I had one of those frustrating conversations last night, that reminded me that people still don't understand this web truism:
WHAT A WEBSITE LOOKS LIKE IS NOT AS IMPORTANT AS HOW IT WORKS.
Now by "how it works" I mean both critical aspects:
The build - the mechanics that drive it and affect how easy (or impossible) it is to update, how well it can be indexed by Google, etc.
The sales - does it get your prospects / customers / members to do what you want them to do. Do they buy, or comment, or sign up.
If your site won't - or can't - deliver you a result, who CARES how pretty it is.
This is not to say there's no role for design. But if the world's most successful ecommerce sites are Amazon and eBay, you should have got the hint that looks aren't worth much!
I've been in online marketing since 2000. 12 years. I've worked with ALL sorts of sites, in all sorts of business. What I've seen is that websites built on CUSTOM systems are never a good idea in the long run, unless you're prepared to spend a lot of money.
By custom systems, I mean that every web company (and their dog) have built a CMS (content management system) over time. Or they've had a graphic designer "design" a pretty site and then coded it to suit.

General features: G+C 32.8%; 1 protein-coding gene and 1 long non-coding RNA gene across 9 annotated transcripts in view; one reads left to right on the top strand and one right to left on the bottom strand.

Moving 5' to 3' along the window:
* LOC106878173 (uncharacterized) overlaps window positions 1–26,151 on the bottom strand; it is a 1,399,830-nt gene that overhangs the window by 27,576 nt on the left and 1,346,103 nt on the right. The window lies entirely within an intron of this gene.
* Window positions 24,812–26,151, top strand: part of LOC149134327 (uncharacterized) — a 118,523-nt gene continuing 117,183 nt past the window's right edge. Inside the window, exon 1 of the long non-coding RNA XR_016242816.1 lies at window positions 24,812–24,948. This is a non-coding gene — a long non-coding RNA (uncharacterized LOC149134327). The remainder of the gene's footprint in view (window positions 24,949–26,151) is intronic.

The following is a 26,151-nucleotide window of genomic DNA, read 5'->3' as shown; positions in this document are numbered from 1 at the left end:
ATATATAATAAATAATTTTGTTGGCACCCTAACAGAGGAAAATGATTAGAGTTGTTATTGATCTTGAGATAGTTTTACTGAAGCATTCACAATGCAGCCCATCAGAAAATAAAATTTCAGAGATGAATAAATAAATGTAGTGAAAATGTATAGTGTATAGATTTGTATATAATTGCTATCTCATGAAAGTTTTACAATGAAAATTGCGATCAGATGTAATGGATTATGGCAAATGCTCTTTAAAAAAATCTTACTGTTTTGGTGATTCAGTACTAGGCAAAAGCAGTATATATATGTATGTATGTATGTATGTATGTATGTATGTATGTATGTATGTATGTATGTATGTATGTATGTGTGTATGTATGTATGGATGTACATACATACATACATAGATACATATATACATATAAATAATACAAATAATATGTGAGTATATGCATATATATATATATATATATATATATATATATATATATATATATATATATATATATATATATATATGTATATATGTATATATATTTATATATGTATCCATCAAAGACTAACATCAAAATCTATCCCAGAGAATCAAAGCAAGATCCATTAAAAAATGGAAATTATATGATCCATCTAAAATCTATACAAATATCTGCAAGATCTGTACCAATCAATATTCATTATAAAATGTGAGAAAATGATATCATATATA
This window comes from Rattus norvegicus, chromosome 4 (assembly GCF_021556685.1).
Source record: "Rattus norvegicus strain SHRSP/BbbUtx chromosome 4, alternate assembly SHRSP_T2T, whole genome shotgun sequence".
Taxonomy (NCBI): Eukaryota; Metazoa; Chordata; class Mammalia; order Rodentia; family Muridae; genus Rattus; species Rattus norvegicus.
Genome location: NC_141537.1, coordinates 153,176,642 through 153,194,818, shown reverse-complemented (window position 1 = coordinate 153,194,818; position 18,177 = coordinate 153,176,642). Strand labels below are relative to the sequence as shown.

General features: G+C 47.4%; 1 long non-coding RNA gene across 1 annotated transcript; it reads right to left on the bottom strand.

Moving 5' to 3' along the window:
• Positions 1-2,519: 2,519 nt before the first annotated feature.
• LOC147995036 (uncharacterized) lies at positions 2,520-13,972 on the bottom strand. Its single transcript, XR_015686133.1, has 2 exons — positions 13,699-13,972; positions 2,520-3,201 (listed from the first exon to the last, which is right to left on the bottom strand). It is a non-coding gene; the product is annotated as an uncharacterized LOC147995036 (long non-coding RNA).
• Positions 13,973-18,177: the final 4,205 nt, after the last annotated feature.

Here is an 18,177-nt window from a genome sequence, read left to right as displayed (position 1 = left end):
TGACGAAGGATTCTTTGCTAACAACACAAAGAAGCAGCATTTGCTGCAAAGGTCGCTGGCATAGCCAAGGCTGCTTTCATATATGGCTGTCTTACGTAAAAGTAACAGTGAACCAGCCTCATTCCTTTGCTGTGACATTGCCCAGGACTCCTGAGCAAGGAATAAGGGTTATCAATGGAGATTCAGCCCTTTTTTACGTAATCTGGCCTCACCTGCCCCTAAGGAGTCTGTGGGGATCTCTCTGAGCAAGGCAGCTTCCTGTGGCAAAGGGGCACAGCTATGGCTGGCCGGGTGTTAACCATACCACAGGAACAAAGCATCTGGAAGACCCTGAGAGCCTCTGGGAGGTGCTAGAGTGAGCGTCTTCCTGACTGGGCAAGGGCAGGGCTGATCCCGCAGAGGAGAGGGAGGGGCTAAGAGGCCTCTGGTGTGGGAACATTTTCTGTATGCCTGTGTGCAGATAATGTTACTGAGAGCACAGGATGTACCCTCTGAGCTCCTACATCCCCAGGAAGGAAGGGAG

If you are on a limited budget do NOT go this route (and even if you have a good budget, you may find that using a back end system almost no-one else uses will limit you within 2-3 years).
What should you do?
Use a cloud based computing solution like Wordpress or an open source system like Joomla or Drupal. If you want an ecommerce store, use MagentoGo or Shopify or Big Commerce.
Don't start from scratch unless you've got millions of dollars (or hours) to waste OR your website actually DOES something unique that needs unique systems and programing. Most don't. Most are online brochures or online stores.
It is not cutting corners to use these systems.
It's SMART. It's a good use of your funds. It's still a "proper" website. You wont be locked into one developer. Millions of people are using these, so you're not paying for the upgrades. It's not a short cut. It's not doing it poorly. Build your success on the learning of millions of businesses before you. That's what a smart zero budget marketer does when they can.